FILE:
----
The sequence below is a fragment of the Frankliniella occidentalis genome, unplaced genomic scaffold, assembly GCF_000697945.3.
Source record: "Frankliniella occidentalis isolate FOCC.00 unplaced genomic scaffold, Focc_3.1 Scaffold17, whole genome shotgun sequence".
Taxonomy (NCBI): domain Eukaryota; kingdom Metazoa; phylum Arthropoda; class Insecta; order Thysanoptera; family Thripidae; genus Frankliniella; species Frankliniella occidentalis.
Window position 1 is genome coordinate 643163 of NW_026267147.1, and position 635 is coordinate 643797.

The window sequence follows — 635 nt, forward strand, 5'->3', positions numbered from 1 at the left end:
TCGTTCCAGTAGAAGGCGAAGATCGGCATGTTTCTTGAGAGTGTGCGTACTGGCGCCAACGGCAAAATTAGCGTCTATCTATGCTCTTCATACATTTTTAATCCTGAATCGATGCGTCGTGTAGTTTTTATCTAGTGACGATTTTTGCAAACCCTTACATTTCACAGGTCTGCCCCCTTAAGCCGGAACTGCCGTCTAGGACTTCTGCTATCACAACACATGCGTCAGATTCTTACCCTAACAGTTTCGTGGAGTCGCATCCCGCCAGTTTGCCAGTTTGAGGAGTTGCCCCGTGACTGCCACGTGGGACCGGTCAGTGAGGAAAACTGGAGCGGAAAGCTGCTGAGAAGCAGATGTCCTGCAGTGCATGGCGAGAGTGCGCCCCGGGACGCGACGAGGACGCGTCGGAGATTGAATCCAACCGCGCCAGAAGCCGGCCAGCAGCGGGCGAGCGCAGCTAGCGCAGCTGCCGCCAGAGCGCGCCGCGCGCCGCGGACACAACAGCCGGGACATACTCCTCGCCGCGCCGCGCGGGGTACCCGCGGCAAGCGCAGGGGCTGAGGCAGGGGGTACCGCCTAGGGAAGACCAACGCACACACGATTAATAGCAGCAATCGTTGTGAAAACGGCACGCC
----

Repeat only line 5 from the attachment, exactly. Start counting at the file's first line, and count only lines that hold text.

The window sequence follows — 635 nt, forward strand, 5'->3', positions numbered from 1 at the left end: